SPICY POTATO TERRINE FILLED WITH TUNA AND AVOCADO
How could I ever imagine that some mashed potatoes with lemon juice, chili pepper, oil, and salt, molded like a cake, could ever turn into an appetizer of such perfect synergy? Causa didn’t sound extremely promising at first. But I obviously wasn´t acquainted with the one-of-a-kind ingredients of Peru, otherwise I wouldn’t have so readily doubted. This is the kind of dish of which you only need to take a bite, and it suddenly becomes perfectly clear why it is a big star in so many tables.
When the recipe says potatoes, it’s not just any potato. Peruvian yellow potatoes are incomparable to any other you may have tried. Of this, you can be sure. Grown in the highest parts of the Andes, they are small and intensely yellow inside, and have a sandy texture that is creamy at the same time. For most Andean families they are an everyday meal, eaten on their own -simply boiled in water-, or paired with butter or any of the artisan cheeses from the mountains. By the way, potatoes are original from Peru, and we also have the largest variety in the world (more than 3000 kinds!).
Limon Ceuti (sutil lime), is the most commonly used in our country. Dark green and small in size -very similar to Key limes-, it is appreciated for its strong acidity, adding a citric taste and a delicate perfume to the dish. Additionally, Peruvian Aji Amarillo (yellow chili pepper) contributes both with its vibrant color as with a slightly hot kick, which is always graduated by each cook according to personal taste.
Causa can be found in every corner of the country. I don´t think there is one single Peruvian who doesn´t cherish this dish . And thanks to the creativity of young innovative chefs, what used to be a simple dish has now lots of sophisticated presentations, and can be found in innumerable shapes, flavors and colors. There even was a restaurant in Lima called Mi Causa that only served variations of this much craved food. Causa is never left out in households, parties, and restaurants of all levels. Its long history goes back to colonial times, and probably further back, as its original name is in Quechua (the language of the Incas): Kausay, which means “what nurtures you”. Incas used to feast on yellow potatoes with salt and yellow chili, hence the name.
To make it, you can use yellow chili paste as an emergency substitution if you can´t find the fresh or frozen Aji Amarillo. This can be found in many supermarkets and grocery stores, or you can buy it online. Try it before you use it, because sometimes it´s not as hot as you may expect, and others, it can bring you to tears. Using other kinds of potatoes and lemons will change the taste and texture a bit, but when abroad, we do it with what we have in hand and love it anyway.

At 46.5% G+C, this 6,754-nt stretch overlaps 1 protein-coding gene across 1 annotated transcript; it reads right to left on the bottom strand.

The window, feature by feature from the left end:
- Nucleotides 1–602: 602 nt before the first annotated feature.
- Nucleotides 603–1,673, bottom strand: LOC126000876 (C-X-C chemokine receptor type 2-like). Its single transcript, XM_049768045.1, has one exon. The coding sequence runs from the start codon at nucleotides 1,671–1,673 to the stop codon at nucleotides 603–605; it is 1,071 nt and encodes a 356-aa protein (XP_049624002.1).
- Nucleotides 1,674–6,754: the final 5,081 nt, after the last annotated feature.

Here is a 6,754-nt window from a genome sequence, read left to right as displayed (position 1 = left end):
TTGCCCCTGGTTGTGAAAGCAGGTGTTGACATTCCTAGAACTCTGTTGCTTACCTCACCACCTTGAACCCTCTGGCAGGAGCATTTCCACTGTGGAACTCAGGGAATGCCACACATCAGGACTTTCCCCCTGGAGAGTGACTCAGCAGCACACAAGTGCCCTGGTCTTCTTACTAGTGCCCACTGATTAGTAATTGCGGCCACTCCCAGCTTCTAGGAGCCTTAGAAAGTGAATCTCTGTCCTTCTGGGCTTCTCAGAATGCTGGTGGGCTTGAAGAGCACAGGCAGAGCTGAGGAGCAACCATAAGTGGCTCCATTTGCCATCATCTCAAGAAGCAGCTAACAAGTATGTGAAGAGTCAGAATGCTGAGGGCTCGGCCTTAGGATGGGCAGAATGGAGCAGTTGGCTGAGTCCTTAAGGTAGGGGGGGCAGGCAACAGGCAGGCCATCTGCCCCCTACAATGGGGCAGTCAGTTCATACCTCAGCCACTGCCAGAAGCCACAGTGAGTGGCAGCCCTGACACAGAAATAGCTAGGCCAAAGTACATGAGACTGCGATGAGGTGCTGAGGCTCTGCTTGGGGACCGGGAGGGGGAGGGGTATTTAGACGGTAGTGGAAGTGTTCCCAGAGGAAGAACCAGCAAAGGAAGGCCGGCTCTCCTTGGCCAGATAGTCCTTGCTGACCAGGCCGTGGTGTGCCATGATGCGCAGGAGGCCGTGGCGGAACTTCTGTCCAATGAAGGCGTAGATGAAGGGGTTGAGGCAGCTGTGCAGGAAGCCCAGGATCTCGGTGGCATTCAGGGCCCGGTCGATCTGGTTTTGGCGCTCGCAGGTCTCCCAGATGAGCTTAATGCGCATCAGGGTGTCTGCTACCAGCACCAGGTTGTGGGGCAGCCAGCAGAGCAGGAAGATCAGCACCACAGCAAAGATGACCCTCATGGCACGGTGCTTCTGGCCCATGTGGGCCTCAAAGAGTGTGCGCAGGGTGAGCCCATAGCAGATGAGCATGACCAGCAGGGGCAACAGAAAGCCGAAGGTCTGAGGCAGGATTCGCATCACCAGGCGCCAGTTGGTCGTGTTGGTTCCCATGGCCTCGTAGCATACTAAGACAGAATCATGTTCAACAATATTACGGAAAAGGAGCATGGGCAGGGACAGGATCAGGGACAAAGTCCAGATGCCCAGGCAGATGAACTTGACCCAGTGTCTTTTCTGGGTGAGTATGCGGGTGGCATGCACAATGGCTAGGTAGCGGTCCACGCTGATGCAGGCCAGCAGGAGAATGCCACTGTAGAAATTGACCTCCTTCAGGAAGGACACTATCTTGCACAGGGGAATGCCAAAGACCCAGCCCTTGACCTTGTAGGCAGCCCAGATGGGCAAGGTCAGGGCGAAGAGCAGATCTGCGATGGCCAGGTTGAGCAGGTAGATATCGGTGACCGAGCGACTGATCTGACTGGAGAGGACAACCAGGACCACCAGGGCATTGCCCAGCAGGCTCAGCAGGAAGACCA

I cooked a huge Causa for 20 people this past Thanksgiving using Yukon gold potatoes and regular Key limes. For my daughter and I, the only Peruvians at the party, the texture was a bit off compared to the original yellow potato that we’re used to. It was a bit soggy. But still, it was good enough and did the job. For everyone else, it was a huge culinary success. We saw the whole tray disappear in less than 20 minutes, and happy faces all around. So don’t be shy and give it a try, I´m sure you will love it too.
CAUSA (Serves 4)
6 floury potatoes (yellow or white)
6 yellow hot peppers (aji amarillo) seeded and deveined (or 2 tablespoons of yellow chili paste)
¼ cup vegetable oil
Juice of 3 limes
2 ears giant kernel corn on the cob (or use regular white corn)
1 tablespoon sugar
1 tuna can
3/4 cup mayonnaise
Salt and pepper
6 black olives, sliced
1 tomato, seeded and diced
* Place the yellow hot peppers in a pan of cold water, bring to a boil and cook for 15-20 minutes. Strain, peel and process in the blender with 1 -2 tablespoons of water until creamy. Reserve.
*In another pan cook the eggs in boiling water for 8-10 minutes. Transfer to a bowl with cold water. Peel and reserve.
*In a saucepan over high heat cook the corn in water with 1 tablespoon sugar for 10 minutes. It isn´t necessary to cover the pan. When ready, turn off the heat and reserve the corn in the same water.
*Scrub the potatoes and cook in a pan of boiling water for 20 minutes or until soft but not mushy. Strain. Peel them while hot and mash them immediately or put them through a ricer.
*Add the blended yellow peppers or paste, vegetable oil, lime juice and salt to the mashed potatoes. Mix well and keep tasting them and adding more of any of the above ingredients if needed, till the result is tasty enough for you. Reserve.
*In a bowl combine tuna with mayonnaise. Slice the avocado.
*Lightly oil a large container (we use round or loaf pans, or pastry rings). Line the base with a layer of the potato. Cover with the tuna mixture and then with avocado slices, salt and pepper. Add another layer of potatoes on top. Chill in the refrigerator.
*Prior to serving, decorate with hard boiled eggs, black olives, parsley, tomato and corn. (You can choose any mix of these ingredients, or get creative and add your own!). Serve cold.